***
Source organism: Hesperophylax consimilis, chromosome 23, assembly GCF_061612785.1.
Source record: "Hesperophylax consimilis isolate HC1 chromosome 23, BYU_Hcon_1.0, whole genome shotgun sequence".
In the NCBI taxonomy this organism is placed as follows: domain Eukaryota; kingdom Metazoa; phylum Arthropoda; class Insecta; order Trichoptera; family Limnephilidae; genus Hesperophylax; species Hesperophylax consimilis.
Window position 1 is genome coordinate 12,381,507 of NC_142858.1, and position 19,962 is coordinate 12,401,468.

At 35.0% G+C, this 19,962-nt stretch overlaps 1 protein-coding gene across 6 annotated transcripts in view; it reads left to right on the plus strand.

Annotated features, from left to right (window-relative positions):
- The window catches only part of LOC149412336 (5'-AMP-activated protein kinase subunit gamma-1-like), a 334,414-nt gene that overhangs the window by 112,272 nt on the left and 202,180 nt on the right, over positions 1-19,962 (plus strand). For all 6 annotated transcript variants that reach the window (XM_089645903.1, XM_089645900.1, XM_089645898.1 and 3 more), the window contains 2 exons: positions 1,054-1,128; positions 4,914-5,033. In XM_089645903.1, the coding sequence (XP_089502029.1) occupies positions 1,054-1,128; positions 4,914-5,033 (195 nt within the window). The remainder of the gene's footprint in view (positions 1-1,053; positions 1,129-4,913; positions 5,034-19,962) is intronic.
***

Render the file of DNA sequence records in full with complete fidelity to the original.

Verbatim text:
Source organism: Hesperophylax consimilis, chromosome 23, assembly GCF_061612785.1.
Source record: "Hesperophylax consimilis isolate HC1 chromosome 23, BYU_Hcon_1.0, whole genome shotgun sequence".
In the NCBI taxonomy this organism is placed as follows: domain Eukaryota; kingdom Metazoa; phylum Arthropoda; class Insecta; order Trichoptera; family Limnephilidae; genus Hesperophylax; species Hesperophylax consimilis.
Window position 1 is genome coordinate 12,381,507 of NC_142858.1, and position 19,962 is coordinate 12,401,468.

At 35.0% G+C, this 19,962-nt stretch overlaps 1 protein-coding gene across 6 annotated transcripts in view; it reads left to right on the plus strand.

Annotated features, from left to right (window-relative positions):
- The window catches only part of LOC149412336 (5'-AMP-activated protein kinase subunit gamma-1-like), a 334,414-nt gene that overhangs the window by 112,272 nt on the left and 202,180 nt on the right, over positions 1-19,962 (plus strand). For all 6 annotated transcript variants that reach the window (XM_089645903.1, XM_089645900.1, XM_089645898.1 and 3 more), the window contains 2 exons: positions 1,054-1,128; positions 4,914-5,033. In XM_089645903.1, the coding sequence (XP_089502029.1) occupies positions 1,054-1,128; positions 4,914-5,033 (195 nt within the window). The remainder of the gene's footprint in view (positions 1-1,053; positions 1,129-4,913; positions 5,034-19,962) is intronic.